August Wilson's residence could be nationally recognized
Writer's childhood home considered for historic designation
October 1, 2012 8:00 AM
Kevin Acklin, executive director of RenewPittsburgh, speaks to a crowd during a special program, "August Wilson: His House History and Yours" on Saturday in the Hill District.
By Diana Nelson Jones Pittsburgh Post-Gazette
Pittsburgh playwright August Wilson's childhood home is headed for possible inclusion on the National Register of Historic Places.
An application for that designation has been sent to the Pennsylvania Historic and Museum Commission, whose review board could decide as soon as April.
The 1840s residence is directly behind and adjacent to an 1890s storefront addition at 1727 Bedford Ave. in the Hill District, which also is included in the application prepared by Jeff Slack of Pfaffmann and Associates. The architectural firm also completed a study on the feasibility of reusing the building and an adjacent building -- also a storefront and upstairs residence -- as the Daisy Wilson Artist Community.
Daisy, the playwright's mother, raised her children behind what was then Bella's Market until August was 13 years old.
The Daisy Wilson Artist Community became a non-profit in 2010. Paul Ellis, August Wilson's nephew, is directing its development as a multi-use complex for writers, artists and musicians and for public arts programming.
Kevin Acklin, a member of the Daisy Wilson Artist Community board and executive director of Renew Pittsburgh, said the group has raised $130,000.
On Saturday, he, Mr. Ellis and Mr. Slack gave a public tour of the building and led a session on how to do a house history using the Wilson home as a case study.
The notable difference between earlier tours and Saturday's was that the place was, as Mr. Acklin described it, "bone dry" thanks to a new roof. "The next critical work we have to do is masonry," he said.
An original grant of $30,000 from the Pittsburgh Foundation paid for the feasibility study. Contributions of $40,000 from the Heinz Endowment and $35,000 from McAuley Ministries, as well as individual private donations, "are so motivational," Mr. Ellis said. "They were an endorsement of our vision."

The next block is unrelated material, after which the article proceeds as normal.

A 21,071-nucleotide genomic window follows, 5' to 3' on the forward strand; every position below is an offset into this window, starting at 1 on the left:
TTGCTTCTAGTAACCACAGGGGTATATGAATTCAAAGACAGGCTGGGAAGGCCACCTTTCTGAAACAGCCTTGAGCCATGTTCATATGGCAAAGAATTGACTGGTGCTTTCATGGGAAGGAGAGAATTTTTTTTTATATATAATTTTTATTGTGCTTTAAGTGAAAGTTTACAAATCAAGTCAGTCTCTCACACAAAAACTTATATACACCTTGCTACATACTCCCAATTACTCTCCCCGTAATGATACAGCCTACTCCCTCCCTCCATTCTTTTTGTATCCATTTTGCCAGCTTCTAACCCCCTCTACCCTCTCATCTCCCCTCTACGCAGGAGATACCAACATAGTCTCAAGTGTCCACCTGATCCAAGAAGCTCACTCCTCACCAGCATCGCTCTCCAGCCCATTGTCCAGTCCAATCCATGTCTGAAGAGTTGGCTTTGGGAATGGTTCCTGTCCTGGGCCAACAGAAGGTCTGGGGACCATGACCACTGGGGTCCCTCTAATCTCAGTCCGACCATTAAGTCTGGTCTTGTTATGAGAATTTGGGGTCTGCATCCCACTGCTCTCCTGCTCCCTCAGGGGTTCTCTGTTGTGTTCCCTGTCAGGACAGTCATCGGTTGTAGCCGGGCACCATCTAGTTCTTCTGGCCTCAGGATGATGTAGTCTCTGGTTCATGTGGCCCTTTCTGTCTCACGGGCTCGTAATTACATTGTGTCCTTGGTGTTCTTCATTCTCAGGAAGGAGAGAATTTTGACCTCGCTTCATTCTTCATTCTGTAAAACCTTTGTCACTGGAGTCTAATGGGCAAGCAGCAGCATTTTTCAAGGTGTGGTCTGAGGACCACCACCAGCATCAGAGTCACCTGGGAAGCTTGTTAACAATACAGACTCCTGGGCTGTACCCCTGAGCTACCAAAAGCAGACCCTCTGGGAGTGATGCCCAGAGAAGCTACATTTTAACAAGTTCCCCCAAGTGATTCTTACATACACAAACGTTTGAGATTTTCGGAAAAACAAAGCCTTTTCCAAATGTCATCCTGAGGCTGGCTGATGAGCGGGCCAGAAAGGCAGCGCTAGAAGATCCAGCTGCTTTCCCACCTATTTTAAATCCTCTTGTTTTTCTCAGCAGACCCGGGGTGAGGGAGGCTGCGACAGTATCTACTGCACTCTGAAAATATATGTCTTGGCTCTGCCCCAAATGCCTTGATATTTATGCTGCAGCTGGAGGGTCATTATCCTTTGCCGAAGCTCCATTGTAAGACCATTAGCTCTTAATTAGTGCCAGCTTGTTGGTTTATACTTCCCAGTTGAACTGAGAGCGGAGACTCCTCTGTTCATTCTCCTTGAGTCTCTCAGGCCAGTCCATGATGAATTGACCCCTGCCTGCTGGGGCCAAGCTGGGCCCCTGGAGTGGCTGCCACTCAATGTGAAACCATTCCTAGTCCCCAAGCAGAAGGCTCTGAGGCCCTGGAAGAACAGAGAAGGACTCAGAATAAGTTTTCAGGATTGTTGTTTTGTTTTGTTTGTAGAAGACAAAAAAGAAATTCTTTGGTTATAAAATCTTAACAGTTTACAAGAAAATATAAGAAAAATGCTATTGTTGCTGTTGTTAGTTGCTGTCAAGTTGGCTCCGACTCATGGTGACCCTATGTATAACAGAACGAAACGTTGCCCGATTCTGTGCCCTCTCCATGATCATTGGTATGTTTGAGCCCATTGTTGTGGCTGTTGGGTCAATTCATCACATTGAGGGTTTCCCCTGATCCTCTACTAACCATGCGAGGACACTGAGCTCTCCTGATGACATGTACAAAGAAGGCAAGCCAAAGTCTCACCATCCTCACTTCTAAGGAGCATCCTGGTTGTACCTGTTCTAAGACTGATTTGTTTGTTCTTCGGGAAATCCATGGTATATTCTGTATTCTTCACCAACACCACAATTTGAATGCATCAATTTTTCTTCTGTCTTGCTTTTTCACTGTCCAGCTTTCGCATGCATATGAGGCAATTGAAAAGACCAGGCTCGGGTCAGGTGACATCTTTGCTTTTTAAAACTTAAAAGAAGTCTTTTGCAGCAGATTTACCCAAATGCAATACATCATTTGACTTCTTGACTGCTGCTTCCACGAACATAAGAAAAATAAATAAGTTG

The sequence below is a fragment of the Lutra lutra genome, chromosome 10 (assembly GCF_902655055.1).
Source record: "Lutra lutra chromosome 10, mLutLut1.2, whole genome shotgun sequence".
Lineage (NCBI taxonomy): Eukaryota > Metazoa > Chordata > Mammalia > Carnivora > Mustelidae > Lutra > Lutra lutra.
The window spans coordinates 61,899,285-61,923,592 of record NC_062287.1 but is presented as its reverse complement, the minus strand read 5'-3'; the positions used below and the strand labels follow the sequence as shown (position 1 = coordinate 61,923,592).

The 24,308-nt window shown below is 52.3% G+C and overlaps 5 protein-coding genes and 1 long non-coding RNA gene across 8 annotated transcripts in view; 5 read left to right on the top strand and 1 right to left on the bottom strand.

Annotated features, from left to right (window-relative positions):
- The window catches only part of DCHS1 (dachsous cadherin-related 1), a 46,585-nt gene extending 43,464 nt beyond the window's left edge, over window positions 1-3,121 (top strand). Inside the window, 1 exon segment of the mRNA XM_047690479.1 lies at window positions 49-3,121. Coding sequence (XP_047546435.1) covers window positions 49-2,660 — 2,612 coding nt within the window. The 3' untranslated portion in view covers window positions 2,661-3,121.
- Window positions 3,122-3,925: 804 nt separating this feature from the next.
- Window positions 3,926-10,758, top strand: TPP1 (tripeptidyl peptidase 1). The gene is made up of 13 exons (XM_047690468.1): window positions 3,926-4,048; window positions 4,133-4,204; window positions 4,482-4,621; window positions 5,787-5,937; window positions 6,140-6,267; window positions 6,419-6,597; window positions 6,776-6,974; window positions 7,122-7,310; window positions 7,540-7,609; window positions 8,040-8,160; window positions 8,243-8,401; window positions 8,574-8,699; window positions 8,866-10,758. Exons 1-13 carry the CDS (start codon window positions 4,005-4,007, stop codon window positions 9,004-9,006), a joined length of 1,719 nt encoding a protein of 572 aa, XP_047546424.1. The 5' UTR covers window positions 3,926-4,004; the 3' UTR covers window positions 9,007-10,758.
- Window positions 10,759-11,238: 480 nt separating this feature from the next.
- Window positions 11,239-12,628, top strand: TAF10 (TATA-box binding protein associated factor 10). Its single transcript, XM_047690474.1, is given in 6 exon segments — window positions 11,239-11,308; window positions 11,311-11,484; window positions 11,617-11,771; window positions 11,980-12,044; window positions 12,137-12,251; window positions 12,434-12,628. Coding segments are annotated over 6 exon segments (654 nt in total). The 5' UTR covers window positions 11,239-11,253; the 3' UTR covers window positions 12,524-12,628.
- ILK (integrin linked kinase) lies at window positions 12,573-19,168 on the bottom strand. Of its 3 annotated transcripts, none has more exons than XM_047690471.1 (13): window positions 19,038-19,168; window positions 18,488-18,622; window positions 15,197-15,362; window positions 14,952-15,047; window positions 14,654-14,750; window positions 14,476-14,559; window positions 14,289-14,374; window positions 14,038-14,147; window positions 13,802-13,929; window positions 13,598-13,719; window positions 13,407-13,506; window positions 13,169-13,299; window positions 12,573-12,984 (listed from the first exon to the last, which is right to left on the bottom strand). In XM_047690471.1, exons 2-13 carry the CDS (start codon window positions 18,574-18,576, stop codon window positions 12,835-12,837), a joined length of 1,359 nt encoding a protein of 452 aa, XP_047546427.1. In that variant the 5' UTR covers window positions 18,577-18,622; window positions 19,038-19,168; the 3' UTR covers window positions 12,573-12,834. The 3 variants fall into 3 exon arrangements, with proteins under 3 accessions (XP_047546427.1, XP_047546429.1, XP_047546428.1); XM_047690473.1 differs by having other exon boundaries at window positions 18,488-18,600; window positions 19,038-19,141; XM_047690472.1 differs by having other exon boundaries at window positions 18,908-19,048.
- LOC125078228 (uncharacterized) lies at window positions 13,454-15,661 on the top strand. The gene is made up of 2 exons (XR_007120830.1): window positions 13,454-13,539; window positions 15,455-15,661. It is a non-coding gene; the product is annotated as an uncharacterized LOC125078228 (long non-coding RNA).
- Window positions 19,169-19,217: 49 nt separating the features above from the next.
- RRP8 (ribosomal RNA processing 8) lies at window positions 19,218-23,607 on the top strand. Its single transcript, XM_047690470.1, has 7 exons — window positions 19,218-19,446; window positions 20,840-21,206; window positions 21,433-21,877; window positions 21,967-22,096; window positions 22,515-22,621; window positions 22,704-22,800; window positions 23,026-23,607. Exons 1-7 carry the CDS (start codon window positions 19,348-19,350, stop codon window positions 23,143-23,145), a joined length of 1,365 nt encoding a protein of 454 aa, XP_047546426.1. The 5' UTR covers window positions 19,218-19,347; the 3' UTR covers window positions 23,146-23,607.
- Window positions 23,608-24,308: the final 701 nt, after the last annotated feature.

The vision is to give young artists a shared sense of community in the place where August Wilson set off each day to plumb the Hill District for his own creative growth.
Two city-owned vacant lots immediately east of 1727 Bedford figure into the plan for parking and a large events tent.
A $5,000 grant from city Councilman R. Daniel Lavelle will help the group write a business plan for operation of the artist community. That plan will grow from work that was done last year by Evan Stoddard's Community and University Honors class at Duquesne University.
Kathleen Glenister Roberts, director of the University Honors College, asked Mr. Stoddard to take on a partnership with the Daisy Wilson community for a long-term relationship. One of Mr. Stoddard's classes each year is devoted to the project.
In preparing the historic register application to the Pennsylvania Historic and Museum Commission -- whose review is ultimately vetted by the Department of the Interior -- "we had to make clear that this property is the signature property in August Wilson's life and the only one that belongs on the register," Mr. Slack said.
August Wilson's career took him to St. Paul, Minn., where his plays were first produced, and later to Seattle.
Criteria for national register inclusion are either that a building itself is worthy or that the building is worthy in association with an influential person.
August Wilson, who was born in 1945 and died in 2005, explained the significance of the house in 1996 at a national conference of the Theater Communications Group:
"Growing up in my mother's house at 1727 Bedford Avenue in Pittsburgh, Pennsylvania, I learned the language, the eating habits, the religious beliefs, the notions of common sense, attitudes toward sex, concepts of beauty and justice, and the responses to pleasure and pain that my mother had learned from her mother, and which you could trace back to the first African who set foot on the continent."